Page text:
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WACS finds good fit with Rockey

August 25, 2016
By David Prenatt - , Westfield Republican

Dr. Mary Rockey has experienced a lot in the world of education, but Westfield is the place she has chosen to build the future.

Rockey was hired by Westfield Academy and Central School District to take the place of elementary principal Shanda DuClon, who left at the end of the 2015-2016 school year. Rockey has been in the education field since 1978 and brings a plethora of knowledge and experience with her. But she said she chose Westfield because the community values education.

"Westfield is a homey community where children are raised in a way that they were years ago," Rockey said. "Children come to us much more ready to learn than they do in bigger schools, and parents are much more supportive of learning."

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Dr. Mary Rockey

Rockey brings many gifts to the position of principal. The most important gifts, she said, is that she is "extremely dedicated to the improvement of all children to their fullest ability." Also, she said, she is highly organized and possesses and broad knowledge base with a strong curricular background in Math, Science and ELA.

"I've been doing this for years and years," Rockey said. "I would say that I am a well-rounded person for this position."

Rockey's resume bears out this statement. From Edinboro University, she has earned a bachelor of science degree in music education,; and master of education degrees in music and special education. She also earned a M.Ed. degree in Educational Leadership from Canisius College; and a Ph.D in Human Services with a Education Specialization from Walden University in Minneapolis. On top of this, she has received seven certifications in various aspects of education.

She comes to Westfield from Randolph School District where she was the director of pupil services. Other work experience includes serving as adjunct faculty for Capella University in Minneapolis, and for the University of Phoenix;

Consultant to school districts, private agencies, parents and municipalities for children with severe behavioral disorders; director of educational services and staff development at The Resource Center in Jamestown; adjunct faculty for the Human Services Department of Jamestown Community College; and unit manager at the Dr. Gertrude Barber Center in Erie.

She has made numerous presentations and publications, including speaking at the Chautauqua Institution four times, as well as four times at the New York State Association of Retarded Citizens Annual Symposium. She belongs to several organizations including the board of directors for Success by Six; the Association for Supervision and Curriculum Development; the Council for Exceptional Children; the Chautauqua County Association for Aging; and the Chautauqua Regional Civic Orchestra.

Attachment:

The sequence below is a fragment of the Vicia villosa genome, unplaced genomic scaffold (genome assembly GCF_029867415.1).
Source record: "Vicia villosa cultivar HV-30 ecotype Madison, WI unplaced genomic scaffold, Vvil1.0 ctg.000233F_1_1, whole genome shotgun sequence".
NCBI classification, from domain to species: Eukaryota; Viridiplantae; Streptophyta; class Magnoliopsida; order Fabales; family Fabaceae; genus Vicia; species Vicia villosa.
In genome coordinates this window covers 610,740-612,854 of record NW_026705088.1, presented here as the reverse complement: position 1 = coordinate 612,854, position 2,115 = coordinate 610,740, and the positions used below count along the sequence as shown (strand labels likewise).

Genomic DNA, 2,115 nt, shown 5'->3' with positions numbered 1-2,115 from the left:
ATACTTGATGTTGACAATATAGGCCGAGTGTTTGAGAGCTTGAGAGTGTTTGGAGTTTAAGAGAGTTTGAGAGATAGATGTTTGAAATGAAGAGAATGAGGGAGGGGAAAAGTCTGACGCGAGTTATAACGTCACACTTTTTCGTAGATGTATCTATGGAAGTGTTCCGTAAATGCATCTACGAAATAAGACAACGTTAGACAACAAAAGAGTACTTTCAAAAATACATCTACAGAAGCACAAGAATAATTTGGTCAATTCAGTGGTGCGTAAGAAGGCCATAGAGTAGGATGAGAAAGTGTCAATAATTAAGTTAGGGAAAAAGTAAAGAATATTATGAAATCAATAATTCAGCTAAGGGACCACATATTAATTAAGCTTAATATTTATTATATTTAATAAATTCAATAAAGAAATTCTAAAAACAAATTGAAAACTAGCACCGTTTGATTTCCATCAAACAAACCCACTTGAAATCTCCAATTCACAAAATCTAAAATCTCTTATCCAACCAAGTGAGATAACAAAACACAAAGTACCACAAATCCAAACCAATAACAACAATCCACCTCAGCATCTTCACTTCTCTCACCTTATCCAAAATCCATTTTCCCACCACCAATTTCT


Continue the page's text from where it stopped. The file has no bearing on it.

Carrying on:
With all this background, Rockey said she has chosen to stay at Westfield for a long time. "It is only through longevity that you can create the change you need," she said. "If you change positions too often, no one wins."

Rockey said she has not made any concrete plan to be implemented at Westfield because she has not had the opportunity yet to observe the interaction between the students and teachers and staff. "I've only had the opportunity to observe through paper and pencil," she said. "What you see on paper and what you see in operation are often way different."

The summer has been spent getting to know as many of the teachers and staff as possible, Rockey said. "I love the staff I have met. From what I have seen. They are an open and giving group, willing to work together and clearly dedicated to the children," she said.

In her meetings with teachers and staff at the elementary school, Rockey said two themes have emerged. There is a desire for "stronger curricular alignment," both within each grade level and throughout the school, she said. Also, teachers and staff desire to have "a sense of ownership" in teaching of the students so that they feel they are part of a team. ""These are the key things are going to start out the year with," she said.

Rockey said she feels it is "critical" to provide each child with what they need to reach their potential. This not only involves academics but opportunities for extracurricular activities.

"Every child needs something. Every child needs a passion," Rockey said. "We need to work with the community to help children engage in their passion."

Rockey said she believes in positive discipline that focuses on being preventative. Most discipline problems occur in unstructured settings, such as hallways and the cafeteria, and often are a result of a child not thinking about their actions, she said.

Rockey said she tries to build a rapport with students that fosters mutual respect. "This becomes the foundation for appropriate behavior," she said. "I usually put my arm around the child and say: 'You know, that may not have been the best decision.'"

At the end of the day, Rockey said, the purpose of education is the improvement of the child. "We have smart kids at Westfield and we need to see that each one reaches their capacity."



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